You could say the Effects palette is iPhoto’s equivalent of the dressing-up box: a cursory rummage reveals options for creating arty black-and-white looks, those Lomography-inspired hipster-ish styles that are so popular with Instagram aficionados, or adorable toytown-seeming tilt-shift effects. You can also mimic the effect of analogue photography by adding grain, or take things truly retro with vignettes.
But Effects isn’t all about mimicking the photographic tropes of bygone eras: there are also options that offer real potential for transforming run-of-the-mill photographs into something far more striking through subtle colour modifications. And the results you’ll find here will give anything you can find in the Color Balance palette a run for its money.
And while the options don’t approach the sophistication of what you can achieve with Photoshop, there’s enough choice here to give even quite demanding amateur photographers the power to jazz up their photos. Best of all, Effects are incredibly simple and quick to apply.
More iPhoto tutorials
As recently featured in iPad & iPhone User, we have a series of seven tutorials covering different aspects of iPhoto for the iPhone and iPad. This superb app will make editing your photos a dream.
Time required: 45 mins
What you need:
iOS 5.1 or later
Step 1: Blowing hot and cold
Even a simple shift in the tonal palette of your photos can radically change the feel of an image: the Warm & Cool swatch is your destination for experimenting with this. Dragging your finger left and right along the swatch changes shifts the photo’s tonal range.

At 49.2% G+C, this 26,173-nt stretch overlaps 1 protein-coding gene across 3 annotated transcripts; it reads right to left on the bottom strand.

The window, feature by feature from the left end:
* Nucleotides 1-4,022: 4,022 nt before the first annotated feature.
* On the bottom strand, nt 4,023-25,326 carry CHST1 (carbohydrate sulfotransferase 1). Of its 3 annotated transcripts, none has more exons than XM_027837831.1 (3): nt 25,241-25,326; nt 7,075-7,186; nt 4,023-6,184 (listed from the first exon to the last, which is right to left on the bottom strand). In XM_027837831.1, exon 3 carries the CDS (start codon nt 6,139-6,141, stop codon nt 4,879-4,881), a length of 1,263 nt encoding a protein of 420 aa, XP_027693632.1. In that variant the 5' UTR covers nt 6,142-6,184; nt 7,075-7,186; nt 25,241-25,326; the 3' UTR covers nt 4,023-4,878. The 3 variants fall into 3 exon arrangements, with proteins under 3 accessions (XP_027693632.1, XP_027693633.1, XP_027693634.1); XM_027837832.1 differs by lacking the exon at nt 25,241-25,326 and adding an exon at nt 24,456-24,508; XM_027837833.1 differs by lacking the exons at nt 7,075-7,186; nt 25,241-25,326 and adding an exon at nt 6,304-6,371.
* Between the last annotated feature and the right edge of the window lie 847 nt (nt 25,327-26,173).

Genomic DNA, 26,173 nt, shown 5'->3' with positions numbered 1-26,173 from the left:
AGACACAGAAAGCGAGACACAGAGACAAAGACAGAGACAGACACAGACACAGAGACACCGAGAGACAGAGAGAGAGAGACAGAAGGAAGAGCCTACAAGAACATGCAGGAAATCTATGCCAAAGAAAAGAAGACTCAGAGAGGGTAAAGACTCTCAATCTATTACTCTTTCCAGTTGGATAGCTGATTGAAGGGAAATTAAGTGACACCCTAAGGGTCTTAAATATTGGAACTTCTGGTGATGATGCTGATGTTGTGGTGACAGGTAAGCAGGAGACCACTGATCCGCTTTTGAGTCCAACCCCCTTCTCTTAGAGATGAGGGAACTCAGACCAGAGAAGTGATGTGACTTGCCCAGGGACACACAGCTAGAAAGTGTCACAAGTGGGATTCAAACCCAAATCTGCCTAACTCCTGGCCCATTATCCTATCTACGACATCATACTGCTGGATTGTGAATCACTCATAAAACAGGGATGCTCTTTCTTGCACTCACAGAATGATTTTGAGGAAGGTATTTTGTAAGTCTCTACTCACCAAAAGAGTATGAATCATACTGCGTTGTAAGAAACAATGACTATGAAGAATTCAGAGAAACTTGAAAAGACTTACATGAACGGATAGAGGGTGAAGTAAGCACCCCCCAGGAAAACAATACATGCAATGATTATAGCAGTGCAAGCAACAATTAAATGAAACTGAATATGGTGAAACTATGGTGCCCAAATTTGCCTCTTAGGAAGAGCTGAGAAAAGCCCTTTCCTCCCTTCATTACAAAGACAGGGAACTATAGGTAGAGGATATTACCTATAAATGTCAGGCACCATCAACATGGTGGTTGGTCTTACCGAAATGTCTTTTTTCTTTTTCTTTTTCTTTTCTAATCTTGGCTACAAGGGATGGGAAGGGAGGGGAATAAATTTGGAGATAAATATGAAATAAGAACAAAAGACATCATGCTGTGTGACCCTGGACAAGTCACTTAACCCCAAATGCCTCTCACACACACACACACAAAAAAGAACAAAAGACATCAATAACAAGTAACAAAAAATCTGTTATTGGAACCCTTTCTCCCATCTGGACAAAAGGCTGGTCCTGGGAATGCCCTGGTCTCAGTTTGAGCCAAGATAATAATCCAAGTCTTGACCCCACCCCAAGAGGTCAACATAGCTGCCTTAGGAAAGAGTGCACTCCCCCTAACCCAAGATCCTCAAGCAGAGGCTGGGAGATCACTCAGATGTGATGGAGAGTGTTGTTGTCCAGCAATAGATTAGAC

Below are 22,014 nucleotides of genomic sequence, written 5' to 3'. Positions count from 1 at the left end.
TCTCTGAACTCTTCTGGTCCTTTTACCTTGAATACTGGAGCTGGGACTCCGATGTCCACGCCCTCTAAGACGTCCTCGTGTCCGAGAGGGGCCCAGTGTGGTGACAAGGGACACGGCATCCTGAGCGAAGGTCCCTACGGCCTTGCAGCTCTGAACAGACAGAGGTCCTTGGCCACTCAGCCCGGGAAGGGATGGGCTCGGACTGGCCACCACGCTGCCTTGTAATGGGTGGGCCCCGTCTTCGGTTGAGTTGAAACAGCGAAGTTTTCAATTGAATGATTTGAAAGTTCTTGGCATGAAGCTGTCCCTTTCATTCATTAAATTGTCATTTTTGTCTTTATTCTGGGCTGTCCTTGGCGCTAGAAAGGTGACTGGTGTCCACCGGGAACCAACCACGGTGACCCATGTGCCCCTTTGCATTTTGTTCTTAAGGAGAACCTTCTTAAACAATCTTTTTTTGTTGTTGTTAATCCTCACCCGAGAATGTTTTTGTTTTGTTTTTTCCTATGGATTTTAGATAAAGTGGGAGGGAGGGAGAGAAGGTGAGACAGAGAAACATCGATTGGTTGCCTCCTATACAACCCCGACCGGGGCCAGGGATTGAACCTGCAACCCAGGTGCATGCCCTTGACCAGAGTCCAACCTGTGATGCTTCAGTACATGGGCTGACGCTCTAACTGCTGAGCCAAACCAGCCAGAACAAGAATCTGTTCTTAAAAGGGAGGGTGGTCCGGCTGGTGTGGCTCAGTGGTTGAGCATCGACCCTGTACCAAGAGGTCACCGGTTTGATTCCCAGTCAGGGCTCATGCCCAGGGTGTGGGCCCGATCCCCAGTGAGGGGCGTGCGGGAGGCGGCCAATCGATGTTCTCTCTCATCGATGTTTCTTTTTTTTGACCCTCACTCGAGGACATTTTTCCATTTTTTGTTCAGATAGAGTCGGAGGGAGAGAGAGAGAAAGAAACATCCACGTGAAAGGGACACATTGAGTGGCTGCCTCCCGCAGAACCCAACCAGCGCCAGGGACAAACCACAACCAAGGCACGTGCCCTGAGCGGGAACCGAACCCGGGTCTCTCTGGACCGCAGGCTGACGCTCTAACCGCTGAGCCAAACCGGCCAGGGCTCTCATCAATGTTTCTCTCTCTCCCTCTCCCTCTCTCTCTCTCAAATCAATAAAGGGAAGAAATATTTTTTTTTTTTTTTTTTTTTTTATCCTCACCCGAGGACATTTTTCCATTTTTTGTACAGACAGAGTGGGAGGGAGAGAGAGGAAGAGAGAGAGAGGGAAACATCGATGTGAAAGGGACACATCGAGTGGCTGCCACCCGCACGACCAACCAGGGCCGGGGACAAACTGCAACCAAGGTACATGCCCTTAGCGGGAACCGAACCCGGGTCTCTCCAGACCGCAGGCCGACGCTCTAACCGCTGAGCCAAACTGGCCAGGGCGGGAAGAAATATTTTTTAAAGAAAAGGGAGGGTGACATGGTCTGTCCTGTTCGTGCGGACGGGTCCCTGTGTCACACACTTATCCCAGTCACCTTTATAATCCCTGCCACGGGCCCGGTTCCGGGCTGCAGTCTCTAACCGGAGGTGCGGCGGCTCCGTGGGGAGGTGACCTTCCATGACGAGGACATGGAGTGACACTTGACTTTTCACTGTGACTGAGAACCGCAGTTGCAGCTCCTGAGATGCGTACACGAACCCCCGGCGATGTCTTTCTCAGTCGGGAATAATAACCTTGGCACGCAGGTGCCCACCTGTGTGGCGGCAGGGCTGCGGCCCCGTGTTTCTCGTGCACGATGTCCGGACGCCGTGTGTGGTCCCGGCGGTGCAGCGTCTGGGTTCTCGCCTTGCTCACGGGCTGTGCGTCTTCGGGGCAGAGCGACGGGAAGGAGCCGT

Step 2: A shady world
The Duotone option strips out the colour range from your image, replacing it with shades of a particular colour. Think sepia, but in purple, green or beige. Pressing the colour wheel icon brings in subtle colours from your image – this works best on photos with a wide range of colours.
Step 3: Shades of grey
You might think there’s only one type of black and white, but you’d be wrong. The Black & White palette offers an impressive selection of options at various exposures, while the buttons to the right add old-school vignette effects, a film-grain effect for ‘classic photo’ points, and a sepia effect.
Step 4: Selected highlights
The Aura palette takes the brightest colours in the palette and allows you to dial them right up – or turn them all the way down, while easing the rest of the image towards monochrome. On the right type of picture this is brilliant for creating moody, unusual results.
Step 5: Beyond retro
Next comes the Vintage swatch. iPhoto offers a small palette of convincing retro film effects, with none of the naff fake scratches you get on some of the retro iPhone photography apps. These range from the subtle to the garish, and work best on photos with wide colour ranges.
Step 6: The arty bits
The easiest way to explain the Artistic panel might be that it gets steadily more abstract as you move to the right, ranging from small colour adjustments to all-out paint effects that mimic oil paint or watercolour media – although the latter is more pop-art than dainty watercolour painting.